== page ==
There are moments in life when we instinctively know that our life is changing and that a corollary transformation of ourselves is underway. I am sure that every parent remembers with great clarity the moment that the totality of becoming a parent hit them. Never is there such a crystallization of absolute joy and heart stopping fear. The enormity of the responsibility of parenthood weighs on us before a child arrives in our home. Yet, we embrace the joy, face that fear, and take the responsibility head on to do what our instincts tell us to do as biological beings raising our young.
This post is an excerpt from Chapter 6 of Flock Not Clock. Members of your organization will share a large number of mental models, all of varying importance and centrality to the organization and its success. So what are the most important mental models—the pillars of your culture? Where do you focus first and foremost? Organizational success depends on sharing the right mental models, ones that are complexity-friendly and promote learning and adaptation.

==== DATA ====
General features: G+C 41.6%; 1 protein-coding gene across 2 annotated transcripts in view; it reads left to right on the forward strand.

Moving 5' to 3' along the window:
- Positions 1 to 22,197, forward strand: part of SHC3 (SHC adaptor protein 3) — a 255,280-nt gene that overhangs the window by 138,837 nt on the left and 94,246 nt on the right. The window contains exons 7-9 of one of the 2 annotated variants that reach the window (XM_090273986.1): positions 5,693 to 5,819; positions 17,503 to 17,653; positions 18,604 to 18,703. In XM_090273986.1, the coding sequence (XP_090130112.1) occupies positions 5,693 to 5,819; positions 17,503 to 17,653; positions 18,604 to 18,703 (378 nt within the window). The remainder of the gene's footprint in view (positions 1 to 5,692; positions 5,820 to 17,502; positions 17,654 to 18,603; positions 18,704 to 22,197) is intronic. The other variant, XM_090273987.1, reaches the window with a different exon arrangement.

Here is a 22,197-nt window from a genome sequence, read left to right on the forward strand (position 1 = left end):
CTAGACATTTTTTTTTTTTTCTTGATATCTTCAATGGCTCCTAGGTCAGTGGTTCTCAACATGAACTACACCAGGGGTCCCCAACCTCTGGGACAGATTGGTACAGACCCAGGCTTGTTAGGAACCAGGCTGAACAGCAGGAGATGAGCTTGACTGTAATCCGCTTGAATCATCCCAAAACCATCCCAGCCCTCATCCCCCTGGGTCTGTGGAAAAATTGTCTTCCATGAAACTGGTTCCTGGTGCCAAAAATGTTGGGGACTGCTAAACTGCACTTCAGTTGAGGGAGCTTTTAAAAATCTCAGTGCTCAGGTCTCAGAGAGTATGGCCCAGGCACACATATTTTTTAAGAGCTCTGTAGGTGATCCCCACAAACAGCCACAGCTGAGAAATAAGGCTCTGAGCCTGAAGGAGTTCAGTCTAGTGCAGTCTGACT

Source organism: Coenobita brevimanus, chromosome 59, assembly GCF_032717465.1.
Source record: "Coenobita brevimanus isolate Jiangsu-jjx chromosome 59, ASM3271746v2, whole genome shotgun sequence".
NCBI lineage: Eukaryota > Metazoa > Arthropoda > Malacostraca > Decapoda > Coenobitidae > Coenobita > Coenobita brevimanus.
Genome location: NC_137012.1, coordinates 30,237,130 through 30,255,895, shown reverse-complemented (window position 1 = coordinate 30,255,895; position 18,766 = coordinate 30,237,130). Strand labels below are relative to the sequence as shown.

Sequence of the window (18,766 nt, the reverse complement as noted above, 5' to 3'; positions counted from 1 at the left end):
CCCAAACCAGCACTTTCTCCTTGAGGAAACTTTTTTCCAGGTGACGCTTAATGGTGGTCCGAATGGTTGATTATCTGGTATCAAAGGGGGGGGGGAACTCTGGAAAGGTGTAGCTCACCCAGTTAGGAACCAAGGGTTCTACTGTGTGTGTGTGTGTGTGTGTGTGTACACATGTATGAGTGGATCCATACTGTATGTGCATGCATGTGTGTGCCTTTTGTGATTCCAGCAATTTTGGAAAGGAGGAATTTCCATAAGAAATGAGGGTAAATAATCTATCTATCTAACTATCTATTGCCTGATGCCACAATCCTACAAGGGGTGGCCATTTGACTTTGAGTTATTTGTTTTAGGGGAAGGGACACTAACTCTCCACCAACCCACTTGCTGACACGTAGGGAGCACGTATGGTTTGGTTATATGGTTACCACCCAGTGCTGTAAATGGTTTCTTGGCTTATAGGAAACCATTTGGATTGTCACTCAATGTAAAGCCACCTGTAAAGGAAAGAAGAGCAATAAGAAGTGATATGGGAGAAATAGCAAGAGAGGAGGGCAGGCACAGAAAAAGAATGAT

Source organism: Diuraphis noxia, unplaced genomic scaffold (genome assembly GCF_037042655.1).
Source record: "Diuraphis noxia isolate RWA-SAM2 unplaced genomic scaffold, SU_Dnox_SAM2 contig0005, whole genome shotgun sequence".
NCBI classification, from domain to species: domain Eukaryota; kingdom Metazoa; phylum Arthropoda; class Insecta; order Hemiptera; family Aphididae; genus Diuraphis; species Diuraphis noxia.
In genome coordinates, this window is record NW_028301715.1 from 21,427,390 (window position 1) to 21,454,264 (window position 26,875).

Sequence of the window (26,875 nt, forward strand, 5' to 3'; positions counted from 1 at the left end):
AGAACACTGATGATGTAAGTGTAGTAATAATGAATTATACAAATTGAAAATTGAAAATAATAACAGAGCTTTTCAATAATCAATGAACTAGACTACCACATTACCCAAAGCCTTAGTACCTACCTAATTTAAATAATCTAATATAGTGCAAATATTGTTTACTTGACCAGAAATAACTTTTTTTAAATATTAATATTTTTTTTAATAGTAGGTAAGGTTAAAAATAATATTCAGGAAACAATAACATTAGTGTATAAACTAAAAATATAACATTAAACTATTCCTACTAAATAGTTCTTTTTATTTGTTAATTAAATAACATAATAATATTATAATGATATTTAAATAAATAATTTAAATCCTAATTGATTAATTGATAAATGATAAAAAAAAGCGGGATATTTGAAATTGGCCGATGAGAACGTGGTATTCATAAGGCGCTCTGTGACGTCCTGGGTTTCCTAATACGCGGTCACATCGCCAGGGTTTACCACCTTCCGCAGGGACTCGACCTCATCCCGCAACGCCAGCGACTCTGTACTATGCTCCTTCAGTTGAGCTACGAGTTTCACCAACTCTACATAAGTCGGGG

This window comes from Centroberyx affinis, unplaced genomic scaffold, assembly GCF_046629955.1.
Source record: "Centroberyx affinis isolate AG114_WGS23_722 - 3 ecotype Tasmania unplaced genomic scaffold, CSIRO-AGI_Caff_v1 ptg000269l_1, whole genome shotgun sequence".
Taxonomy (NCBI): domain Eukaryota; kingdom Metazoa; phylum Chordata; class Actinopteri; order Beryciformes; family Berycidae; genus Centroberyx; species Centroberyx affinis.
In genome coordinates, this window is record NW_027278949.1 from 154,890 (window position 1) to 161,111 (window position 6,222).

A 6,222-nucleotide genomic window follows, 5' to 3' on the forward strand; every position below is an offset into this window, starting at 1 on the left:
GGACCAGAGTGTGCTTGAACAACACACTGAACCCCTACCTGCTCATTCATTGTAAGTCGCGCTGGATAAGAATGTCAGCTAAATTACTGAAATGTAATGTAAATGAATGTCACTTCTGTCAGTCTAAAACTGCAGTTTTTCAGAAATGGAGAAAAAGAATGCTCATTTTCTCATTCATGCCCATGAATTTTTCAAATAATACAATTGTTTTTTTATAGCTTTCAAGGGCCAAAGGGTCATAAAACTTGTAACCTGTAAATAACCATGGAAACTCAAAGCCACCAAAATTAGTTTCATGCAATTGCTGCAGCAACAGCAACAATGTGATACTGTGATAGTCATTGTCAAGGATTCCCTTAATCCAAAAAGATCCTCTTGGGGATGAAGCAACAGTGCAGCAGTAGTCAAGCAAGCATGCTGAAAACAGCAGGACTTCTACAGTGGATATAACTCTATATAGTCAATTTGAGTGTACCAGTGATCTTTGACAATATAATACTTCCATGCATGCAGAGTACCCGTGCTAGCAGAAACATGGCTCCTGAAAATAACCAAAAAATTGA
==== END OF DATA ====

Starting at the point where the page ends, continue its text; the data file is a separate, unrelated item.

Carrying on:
One of the specific and practical things you can do to build a culture of mental models is to get the entire leadership team to assume another as leaders of learning. The CEO must also serve as a Chief Learning Officer (CLO). This dual role is required not just of CEOs but of any leader across the organization. If managers make learning a priority, others will see it as a priority, too. Effective leaders are skilled “lead learners” adroit at inculcating culture (facilitating shared understanding of key mental models).
Over the years, different variables/symbols have been used for the same equation. In some cases for good reason, and in other cases solely because, like an English sentence, a mathematical sentence can be read and written in different ways toward the same effect. For example, take the following four equations: